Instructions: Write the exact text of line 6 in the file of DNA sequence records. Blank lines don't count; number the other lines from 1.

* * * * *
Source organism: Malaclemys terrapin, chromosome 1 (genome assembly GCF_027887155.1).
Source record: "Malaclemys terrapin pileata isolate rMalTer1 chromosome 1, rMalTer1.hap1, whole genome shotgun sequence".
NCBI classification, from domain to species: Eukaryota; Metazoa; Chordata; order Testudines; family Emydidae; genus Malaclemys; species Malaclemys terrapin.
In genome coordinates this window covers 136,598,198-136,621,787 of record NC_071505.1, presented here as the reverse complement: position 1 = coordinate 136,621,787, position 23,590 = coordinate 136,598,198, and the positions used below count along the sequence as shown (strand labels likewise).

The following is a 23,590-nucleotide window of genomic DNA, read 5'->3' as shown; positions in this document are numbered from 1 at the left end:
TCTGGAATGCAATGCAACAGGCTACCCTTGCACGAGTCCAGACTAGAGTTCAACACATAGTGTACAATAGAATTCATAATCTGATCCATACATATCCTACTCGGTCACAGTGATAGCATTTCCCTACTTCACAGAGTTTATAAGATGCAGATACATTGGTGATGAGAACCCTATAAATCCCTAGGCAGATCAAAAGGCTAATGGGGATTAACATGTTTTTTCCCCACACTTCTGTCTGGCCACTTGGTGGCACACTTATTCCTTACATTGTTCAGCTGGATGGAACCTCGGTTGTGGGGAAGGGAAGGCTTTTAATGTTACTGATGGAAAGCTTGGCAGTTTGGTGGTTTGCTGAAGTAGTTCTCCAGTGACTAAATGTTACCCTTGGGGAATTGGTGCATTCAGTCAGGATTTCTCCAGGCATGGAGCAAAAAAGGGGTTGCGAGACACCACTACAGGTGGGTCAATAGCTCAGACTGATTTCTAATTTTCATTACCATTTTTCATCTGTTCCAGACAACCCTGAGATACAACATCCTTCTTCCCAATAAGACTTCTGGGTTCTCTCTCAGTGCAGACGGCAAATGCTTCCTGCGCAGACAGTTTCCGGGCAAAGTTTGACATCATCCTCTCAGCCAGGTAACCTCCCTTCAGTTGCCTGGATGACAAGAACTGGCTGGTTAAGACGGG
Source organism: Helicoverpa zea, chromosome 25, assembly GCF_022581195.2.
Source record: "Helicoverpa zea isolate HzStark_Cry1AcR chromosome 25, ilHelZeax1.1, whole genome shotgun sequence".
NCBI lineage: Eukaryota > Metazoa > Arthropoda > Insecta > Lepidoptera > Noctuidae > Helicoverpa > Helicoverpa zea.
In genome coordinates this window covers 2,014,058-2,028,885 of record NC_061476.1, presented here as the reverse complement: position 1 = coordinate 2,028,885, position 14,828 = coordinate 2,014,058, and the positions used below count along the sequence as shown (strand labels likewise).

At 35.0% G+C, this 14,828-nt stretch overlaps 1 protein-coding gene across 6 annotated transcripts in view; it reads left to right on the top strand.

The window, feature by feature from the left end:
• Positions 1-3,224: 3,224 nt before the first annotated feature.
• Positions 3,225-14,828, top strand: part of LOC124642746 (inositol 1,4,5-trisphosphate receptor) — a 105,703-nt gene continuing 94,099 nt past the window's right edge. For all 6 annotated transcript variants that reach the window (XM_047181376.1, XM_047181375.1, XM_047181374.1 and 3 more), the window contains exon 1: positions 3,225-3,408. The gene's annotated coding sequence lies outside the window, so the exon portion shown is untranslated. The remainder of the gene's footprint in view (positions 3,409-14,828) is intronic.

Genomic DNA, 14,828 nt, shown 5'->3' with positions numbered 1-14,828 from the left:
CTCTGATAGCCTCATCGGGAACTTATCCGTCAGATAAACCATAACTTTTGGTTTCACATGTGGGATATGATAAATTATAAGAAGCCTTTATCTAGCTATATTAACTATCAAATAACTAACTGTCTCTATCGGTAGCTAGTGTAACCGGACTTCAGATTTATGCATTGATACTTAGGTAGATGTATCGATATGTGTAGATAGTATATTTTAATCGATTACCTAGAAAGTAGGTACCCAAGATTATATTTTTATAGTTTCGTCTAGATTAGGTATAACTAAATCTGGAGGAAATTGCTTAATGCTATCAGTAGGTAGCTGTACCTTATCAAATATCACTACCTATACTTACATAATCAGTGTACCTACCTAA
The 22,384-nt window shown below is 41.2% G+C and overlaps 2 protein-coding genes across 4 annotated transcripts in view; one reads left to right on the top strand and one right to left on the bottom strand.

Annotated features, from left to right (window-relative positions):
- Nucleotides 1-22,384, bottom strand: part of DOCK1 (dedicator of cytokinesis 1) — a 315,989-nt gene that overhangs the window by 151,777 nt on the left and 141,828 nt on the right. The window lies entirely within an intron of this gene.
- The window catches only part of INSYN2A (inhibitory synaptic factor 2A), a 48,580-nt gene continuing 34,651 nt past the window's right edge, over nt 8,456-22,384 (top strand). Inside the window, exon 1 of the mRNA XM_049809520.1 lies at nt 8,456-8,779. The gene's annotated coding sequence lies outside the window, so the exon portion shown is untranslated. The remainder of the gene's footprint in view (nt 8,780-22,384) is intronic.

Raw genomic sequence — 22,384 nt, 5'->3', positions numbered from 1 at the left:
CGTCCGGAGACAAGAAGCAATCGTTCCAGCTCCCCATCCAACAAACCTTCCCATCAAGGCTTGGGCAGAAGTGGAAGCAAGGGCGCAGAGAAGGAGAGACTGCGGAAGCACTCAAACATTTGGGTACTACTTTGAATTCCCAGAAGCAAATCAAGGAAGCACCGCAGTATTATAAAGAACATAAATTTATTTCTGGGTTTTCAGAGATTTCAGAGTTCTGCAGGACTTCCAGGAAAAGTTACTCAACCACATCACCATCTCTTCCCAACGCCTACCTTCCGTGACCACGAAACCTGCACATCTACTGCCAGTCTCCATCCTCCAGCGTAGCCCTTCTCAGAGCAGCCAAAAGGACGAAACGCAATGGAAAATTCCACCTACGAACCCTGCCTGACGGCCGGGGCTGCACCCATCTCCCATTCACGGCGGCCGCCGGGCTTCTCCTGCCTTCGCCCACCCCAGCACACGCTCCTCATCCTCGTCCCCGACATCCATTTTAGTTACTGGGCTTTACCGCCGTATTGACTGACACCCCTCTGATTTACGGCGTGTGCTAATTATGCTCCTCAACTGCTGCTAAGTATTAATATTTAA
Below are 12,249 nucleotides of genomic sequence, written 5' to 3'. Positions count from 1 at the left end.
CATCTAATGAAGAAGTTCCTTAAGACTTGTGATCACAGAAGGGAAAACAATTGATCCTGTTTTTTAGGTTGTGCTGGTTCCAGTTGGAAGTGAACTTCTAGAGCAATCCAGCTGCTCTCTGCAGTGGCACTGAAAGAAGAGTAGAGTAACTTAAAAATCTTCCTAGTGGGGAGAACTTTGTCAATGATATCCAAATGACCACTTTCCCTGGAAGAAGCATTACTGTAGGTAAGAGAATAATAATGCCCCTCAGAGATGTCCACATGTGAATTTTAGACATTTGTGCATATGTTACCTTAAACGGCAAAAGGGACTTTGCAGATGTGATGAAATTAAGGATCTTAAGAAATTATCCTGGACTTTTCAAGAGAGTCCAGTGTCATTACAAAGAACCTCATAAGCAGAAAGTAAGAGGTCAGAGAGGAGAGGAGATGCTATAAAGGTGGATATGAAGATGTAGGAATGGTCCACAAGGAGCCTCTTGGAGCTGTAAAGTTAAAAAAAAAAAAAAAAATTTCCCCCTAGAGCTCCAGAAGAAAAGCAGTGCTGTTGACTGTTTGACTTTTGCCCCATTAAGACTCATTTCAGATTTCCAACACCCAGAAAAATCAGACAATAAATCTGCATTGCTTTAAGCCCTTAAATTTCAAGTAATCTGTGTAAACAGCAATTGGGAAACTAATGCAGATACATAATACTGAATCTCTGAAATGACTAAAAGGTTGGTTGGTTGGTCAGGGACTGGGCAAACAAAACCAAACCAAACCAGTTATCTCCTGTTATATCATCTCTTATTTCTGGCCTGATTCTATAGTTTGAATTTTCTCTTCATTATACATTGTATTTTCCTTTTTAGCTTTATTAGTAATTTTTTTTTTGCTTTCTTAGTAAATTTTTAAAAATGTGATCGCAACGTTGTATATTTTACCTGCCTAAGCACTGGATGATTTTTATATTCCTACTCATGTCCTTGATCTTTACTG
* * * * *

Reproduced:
TCTGGAATGCAATGCAACAGGCTACCCTTGCACGAGTCCAGACTAGAGTTCAACACATAGTGTACAATAGAATTCATAATCTGATCCATACATATCCTACTCGGTCACAGTGATAGCATTTCCCTACTTCACAGAGTTTATAAGATGCAGATACATTGGTGATGAGAACCCTATAAATCCCTAGGCAGATCAAAAGGCTAATGGGGATTAACATGTTTTTTCCCCACACTTCTGTCTGGCCACTTGGTGGCACACTTATTCCTTACATTGTTCAGCTGGATGGAACCTCGGTTGTGGGGAAGGGAAGGCTTTTAATGTTACTGATGGAAAGCTTGGCAGTTTGGTGGTTTGCTGAAGTAGTTCTCCAGTGACTAAATGTTACCCTTGGGGAATTGGTGCATTCAGTCAGGATTTCTCCAGGCATGGAGCAAAAAAGGGGTTGCGAGACACCACTACAGGTGGGTCAATAGCTCAGACTGATTTCTAATTTTCATTACCATTTTTCATCTGTTCCAGACAACCCTGAGATACAACATCCTTCTTCCCAATAAGACTTCTGGGTTCTCTCTCAGTGCAGACGGCAAATGCTTCCTGCGCAGACAGTTTCCGGGCAAAGTTTGACATCATCCTCTCAGCCAGGTAACCTCCCTTCAGTTGCCTGGATGACAAGAACTGGCTGGTTAAGACGGG